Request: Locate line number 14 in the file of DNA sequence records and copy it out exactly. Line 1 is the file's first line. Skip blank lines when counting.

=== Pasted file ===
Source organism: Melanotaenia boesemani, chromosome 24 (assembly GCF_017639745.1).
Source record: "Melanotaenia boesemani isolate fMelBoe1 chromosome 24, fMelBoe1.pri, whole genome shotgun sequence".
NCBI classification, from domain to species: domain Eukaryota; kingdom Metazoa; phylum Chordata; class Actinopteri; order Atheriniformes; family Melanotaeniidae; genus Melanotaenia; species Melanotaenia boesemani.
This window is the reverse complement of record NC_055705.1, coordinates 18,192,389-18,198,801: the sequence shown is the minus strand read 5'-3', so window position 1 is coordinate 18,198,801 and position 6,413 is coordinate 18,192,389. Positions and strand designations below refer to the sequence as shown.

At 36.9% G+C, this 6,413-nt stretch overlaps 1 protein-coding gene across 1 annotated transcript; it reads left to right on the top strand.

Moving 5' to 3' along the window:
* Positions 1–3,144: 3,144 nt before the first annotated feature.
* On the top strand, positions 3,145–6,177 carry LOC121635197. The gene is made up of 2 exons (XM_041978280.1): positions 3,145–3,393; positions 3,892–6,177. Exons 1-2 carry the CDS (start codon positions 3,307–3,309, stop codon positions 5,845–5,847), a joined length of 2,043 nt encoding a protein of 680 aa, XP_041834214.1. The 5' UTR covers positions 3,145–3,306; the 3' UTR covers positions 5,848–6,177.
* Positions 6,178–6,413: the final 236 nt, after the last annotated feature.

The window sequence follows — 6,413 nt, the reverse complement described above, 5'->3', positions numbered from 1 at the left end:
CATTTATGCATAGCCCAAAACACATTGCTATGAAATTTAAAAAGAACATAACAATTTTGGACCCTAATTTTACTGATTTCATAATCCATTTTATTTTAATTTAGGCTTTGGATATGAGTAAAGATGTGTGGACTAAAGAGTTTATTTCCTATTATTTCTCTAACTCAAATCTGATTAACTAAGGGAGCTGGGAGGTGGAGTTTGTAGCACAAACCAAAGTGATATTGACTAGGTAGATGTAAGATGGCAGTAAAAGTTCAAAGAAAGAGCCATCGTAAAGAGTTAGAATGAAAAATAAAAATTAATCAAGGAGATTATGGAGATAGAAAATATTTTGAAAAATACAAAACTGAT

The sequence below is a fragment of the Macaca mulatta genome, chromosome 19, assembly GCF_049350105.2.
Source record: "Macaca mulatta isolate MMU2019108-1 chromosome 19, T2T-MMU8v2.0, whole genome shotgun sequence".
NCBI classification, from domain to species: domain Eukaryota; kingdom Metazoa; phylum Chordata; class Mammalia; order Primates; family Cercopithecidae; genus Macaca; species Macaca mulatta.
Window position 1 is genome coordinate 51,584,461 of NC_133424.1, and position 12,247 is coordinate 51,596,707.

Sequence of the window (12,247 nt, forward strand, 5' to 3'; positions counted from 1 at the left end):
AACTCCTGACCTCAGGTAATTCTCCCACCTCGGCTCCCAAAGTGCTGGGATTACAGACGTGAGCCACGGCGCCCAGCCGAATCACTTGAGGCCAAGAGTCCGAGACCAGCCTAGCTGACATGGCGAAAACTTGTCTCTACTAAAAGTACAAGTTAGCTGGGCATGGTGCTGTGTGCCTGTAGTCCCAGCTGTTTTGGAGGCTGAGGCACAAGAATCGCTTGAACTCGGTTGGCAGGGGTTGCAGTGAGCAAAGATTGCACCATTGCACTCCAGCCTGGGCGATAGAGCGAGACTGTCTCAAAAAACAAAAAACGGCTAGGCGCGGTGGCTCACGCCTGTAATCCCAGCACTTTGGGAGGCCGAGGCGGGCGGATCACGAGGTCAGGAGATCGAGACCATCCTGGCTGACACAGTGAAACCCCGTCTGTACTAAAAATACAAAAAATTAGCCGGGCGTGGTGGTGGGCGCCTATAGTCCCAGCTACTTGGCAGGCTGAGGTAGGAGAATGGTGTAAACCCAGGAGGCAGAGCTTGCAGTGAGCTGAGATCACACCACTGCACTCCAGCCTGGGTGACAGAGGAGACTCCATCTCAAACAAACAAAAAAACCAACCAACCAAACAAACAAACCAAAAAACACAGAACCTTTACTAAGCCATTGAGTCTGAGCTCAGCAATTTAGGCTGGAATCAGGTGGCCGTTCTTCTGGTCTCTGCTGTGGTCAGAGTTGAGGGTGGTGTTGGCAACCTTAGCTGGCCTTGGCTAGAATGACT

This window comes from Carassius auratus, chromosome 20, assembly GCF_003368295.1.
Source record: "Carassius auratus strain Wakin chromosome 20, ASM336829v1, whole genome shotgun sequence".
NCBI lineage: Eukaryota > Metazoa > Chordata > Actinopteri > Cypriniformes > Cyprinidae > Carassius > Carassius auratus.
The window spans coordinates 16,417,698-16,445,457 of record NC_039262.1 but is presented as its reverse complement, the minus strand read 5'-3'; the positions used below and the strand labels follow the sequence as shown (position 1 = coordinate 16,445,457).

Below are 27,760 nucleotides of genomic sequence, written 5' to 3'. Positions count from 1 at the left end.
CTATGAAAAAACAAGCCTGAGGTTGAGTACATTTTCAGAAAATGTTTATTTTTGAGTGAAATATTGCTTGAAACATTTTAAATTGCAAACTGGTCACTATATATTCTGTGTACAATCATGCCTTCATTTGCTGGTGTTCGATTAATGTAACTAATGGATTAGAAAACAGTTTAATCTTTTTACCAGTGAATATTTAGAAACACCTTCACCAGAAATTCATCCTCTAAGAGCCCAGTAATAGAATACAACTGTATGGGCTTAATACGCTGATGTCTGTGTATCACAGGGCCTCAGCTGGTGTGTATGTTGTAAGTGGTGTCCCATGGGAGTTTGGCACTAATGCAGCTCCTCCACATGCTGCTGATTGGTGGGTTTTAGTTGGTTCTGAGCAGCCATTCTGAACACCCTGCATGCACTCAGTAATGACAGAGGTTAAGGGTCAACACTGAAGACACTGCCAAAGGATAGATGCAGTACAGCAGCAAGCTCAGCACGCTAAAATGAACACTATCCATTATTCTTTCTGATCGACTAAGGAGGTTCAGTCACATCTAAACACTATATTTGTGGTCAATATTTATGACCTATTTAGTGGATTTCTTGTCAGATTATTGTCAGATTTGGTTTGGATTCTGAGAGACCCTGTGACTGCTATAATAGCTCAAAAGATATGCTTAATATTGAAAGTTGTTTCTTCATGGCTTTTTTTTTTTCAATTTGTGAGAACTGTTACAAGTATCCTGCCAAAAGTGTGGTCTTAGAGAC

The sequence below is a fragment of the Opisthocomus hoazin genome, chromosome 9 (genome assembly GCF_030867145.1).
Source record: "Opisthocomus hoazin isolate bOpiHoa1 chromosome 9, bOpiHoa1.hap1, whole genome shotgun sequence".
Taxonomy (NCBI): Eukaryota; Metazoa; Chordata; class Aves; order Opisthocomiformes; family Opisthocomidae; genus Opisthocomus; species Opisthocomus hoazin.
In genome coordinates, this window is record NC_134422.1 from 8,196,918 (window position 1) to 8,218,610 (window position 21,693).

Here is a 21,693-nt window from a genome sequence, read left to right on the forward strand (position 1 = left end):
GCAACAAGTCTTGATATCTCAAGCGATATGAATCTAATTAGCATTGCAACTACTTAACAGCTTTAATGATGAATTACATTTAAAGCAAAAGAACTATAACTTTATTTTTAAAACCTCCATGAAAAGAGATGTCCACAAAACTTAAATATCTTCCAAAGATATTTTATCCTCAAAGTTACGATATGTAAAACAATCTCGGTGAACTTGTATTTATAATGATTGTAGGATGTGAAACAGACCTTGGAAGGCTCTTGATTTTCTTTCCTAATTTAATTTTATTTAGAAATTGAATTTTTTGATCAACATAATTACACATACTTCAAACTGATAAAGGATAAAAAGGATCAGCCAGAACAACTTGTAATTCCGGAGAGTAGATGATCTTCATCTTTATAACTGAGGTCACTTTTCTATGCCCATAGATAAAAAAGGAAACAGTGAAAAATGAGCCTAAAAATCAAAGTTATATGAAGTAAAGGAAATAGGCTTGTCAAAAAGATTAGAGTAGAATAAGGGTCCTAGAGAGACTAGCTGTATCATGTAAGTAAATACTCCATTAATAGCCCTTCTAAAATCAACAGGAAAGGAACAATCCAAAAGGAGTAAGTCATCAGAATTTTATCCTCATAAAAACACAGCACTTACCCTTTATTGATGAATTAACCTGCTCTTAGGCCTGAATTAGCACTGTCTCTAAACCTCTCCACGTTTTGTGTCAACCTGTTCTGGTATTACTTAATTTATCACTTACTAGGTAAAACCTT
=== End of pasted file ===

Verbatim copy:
NCBI classification, from domain to species: domain Eukaryota; kingdom Metazoa; phylum Chordata; class Mammalia; order Primates; family Cercopithecidae; genus Macaca; species Macaca mulatta.